(org-string-match-p (image-file-name-regexp) imgfile)
           ;; and it exists
           (f-exists? imgfile)
           ;; and there is no overlay here.
           (not (ov-at start)))
      (setq img (create-image (expand-file-name imgfile)
                              'imagemagick nil :width 300
                              :background "lightgray"))
      (setq ov (make-overlay start end))
      (overlay-put ov 'display img)
      (overlay-put ov 'face 'default)
      (overlay-put ov 'org-image-overlay t)
      (overlay-put ov 'modification-hooks
                    `(lambda (&rest args)
                       (org-display-inline-remove-overlay ,ov t ,start ,end))))
      (push ov org-inline-image-overlays))))

(defun iphoto-redraw-thumbnails (&rest args)

;; this redisplays these thumbnails on image toggling
(advice-add 'org-display-inline-images :after 'iphoto-redraw-thumbnails)

Next, we define the link with a follow, export, tooltip and activate-func (which puts the overlay on).

 :follow (lambda (path) (browse-url (iphoto-map-url path)))
 :export 'iphoto-export
 :help-echo "Click me to see where this photo is on a map."
 :activate-func 'iphoto-thumbnails)

So finally, here is the mysterious image.


Now, in org-mode, I see the image in an overlay, and I can toggle it on and off. If I click on the image, it opens a browser to Google maps with a pin at the spot I took it. When I export it, it wraps the image in a <figure> tag, and puts a url in the caption to the map. If you click on it, and zoom out, you will see this is a picture of the Nāpali Coast on Kauai in Hawaii, and I was in fact out at sea when I took the picture. It was spectacular. Here is another one. This one is a little more obvious with the zoom. Here, I was on land. Since this link is bracketed, it does not show the overlay however in the org-file.

Another vacation picture, this time with a caption. map

Overall, this was easier than I expected. It might be faster to outsource reading the exif data to some dedicate library, perhaps in python that would return everything you want in an easy to parse json data structure. The speed of computing the url is only annoying when you export or click on the links though.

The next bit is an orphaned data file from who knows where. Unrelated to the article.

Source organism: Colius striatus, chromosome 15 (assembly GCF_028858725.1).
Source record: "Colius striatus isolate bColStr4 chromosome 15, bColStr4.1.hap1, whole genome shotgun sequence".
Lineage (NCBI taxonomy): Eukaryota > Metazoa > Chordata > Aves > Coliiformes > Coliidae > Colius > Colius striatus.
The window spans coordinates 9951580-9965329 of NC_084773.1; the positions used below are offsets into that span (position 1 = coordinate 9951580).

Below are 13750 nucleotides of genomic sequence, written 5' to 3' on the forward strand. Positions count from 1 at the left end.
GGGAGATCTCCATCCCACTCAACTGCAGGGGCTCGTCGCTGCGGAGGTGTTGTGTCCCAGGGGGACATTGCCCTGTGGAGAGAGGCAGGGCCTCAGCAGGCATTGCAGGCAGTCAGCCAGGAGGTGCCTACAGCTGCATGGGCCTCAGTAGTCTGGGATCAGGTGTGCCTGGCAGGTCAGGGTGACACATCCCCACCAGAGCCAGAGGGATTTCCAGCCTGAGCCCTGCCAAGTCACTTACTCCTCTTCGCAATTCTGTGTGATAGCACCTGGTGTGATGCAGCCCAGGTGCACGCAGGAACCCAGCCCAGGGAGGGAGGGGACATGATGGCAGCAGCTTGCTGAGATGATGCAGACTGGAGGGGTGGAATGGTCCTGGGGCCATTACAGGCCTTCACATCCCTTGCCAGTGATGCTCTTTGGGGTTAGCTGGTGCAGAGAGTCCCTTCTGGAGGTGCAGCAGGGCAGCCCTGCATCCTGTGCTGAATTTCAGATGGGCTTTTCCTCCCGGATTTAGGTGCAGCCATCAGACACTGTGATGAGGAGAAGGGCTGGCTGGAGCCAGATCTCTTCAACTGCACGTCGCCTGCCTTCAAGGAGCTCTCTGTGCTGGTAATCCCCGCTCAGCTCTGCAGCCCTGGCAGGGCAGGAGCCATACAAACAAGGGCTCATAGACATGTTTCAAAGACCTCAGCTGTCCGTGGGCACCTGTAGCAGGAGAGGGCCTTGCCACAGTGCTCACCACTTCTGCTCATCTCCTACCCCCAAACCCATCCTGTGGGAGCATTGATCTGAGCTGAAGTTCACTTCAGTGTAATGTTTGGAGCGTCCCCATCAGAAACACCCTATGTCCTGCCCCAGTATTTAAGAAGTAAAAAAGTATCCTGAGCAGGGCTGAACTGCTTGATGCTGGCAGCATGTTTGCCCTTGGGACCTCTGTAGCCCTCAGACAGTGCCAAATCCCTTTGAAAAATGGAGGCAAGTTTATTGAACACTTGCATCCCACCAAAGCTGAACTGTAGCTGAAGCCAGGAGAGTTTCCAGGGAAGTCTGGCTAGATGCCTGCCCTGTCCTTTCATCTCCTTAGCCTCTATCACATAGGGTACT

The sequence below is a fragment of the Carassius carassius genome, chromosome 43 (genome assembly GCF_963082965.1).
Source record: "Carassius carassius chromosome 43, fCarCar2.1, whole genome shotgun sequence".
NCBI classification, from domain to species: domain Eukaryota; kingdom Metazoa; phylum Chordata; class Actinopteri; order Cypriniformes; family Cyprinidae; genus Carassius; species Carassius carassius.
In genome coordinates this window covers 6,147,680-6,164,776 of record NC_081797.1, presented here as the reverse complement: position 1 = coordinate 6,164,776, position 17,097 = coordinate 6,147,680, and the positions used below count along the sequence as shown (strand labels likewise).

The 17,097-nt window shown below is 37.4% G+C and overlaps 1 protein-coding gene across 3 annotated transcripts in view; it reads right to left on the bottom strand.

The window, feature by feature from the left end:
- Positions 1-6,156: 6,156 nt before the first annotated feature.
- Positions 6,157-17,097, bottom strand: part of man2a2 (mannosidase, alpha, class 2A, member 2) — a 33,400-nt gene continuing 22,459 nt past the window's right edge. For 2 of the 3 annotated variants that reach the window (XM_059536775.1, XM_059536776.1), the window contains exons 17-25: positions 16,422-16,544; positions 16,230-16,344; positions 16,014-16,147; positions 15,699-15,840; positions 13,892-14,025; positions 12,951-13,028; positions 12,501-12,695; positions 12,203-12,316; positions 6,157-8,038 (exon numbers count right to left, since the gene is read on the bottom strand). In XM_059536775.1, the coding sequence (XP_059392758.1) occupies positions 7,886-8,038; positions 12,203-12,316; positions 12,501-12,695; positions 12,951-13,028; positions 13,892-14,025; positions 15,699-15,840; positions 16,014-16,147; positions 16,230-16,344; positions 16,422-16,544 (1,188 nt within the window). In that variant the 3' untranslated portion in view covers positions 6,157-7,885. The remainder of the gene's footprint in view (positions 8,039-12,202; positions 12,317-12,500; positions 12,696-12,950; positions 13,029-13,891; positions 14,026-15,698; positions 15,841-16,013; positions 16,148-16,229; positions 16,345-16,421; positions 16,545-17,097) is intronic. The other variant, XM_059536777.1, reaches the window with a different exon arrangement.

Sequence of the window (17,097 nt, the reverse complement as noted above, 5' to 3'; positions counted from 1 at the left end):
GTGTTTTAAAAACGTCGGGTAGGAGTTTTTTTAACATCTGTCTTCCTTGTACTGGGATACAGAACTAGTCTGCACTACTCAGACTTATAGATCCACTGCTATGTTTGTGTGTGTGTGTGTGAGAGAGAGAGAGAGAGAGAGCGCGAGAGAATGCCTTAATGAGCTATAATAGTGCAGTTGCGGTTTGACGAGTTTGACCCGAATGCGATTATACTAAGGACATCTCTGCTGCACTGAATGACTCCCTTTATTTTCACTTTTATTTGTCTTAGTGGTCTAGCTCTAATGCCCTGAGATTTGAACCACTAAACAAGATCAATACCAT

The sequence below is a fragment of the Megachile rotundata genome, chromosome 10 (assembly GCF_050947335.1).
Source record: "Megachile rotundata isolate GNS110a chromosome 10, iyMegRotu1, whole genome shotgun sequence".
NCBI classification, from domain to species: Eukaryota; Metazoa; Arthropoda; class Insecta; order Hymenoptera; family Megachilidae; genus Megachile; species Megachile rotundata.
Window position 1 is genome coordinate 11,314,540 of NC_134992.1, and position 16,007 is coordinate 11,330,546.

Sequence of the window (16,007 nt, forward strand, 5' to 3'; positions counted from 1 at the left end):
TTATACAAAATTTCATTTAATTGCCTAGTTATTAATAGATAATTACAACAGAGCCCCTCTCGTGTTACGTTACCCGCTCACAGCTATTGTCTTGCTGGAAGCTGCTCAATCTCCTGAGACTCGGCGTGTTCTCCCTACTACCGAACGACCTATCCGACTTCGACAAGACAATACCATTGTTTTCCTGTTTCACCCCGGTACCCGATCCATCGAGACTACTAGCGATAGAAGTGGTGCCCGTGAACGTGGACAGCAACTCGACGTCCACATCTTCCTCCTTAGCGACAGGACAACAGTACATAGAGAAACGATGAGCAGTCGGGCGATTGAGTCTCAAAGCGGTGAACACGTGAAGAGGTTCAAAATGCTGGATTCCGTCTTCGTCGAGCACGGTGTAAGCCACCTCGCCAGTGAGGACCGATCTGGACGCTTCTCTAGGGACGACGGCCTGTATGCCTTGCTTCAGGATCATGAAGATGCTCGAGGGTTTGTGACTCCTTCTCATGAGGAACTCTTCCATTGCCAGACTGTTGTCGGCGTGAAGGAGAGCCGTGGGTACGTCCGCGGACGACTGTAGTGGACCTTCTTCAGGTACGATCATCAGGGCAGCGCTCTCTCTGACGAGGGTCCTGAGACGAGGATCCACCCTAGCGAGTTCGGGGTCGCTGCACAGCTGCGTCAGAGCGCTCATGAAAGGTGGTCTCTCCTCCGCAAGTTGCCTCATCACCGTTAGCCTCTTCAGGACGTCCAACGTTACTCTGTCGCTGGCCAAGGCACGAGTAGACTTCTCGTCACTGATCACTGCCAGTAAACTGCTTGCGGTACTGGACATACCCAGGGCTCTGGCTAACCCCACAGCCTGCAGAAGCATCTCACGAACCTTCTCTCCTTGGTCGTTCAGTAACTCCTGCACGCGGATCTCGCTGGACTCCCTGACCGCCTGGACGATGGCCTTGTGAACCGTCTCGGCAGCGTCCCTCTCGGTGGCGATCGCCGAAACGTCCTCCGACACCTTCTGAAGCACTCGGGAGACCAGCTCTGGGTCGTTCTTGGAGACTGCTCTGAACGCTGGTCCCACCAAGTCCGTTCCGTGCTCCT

I didn't build in any error handling, e.g. if you do this on a photo with no GPS data it will probably not handle it gracefully. I also haven't tested this on any other images, e.g. south of the equator, from other cameras, etc. I assume this exif data is pretty standard, but it is a wild world out there… It would still be nice to find a way to get a string representing the nearest known location somehow, that would help the caption be more useful.

There is one little footnote to speak of, and that is I had to do a little hackery to get this to work with my blog machinery. You can see what it is in the org-source, I buried it in a noexport subheading, because it isn't that interesting in the grand scheme of things. It was just necessary because I export these org-files to blogofile, which then builds the html pages, instead of just exporting them. The images have to be copied to a source directory, and paths changed in the html to point to them. See, boring stuff. Otherwise, the code above should be fine for regular org and html files! Now, my vacation is over so it is time to get back to work.

Copyright (C) 2018 by John Kitchin. See the License for information about copying.

org-mode source

Org-mode version = 9.1.13

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Literate programming with python doctests

| categories: orgmode, noweb, python | tags: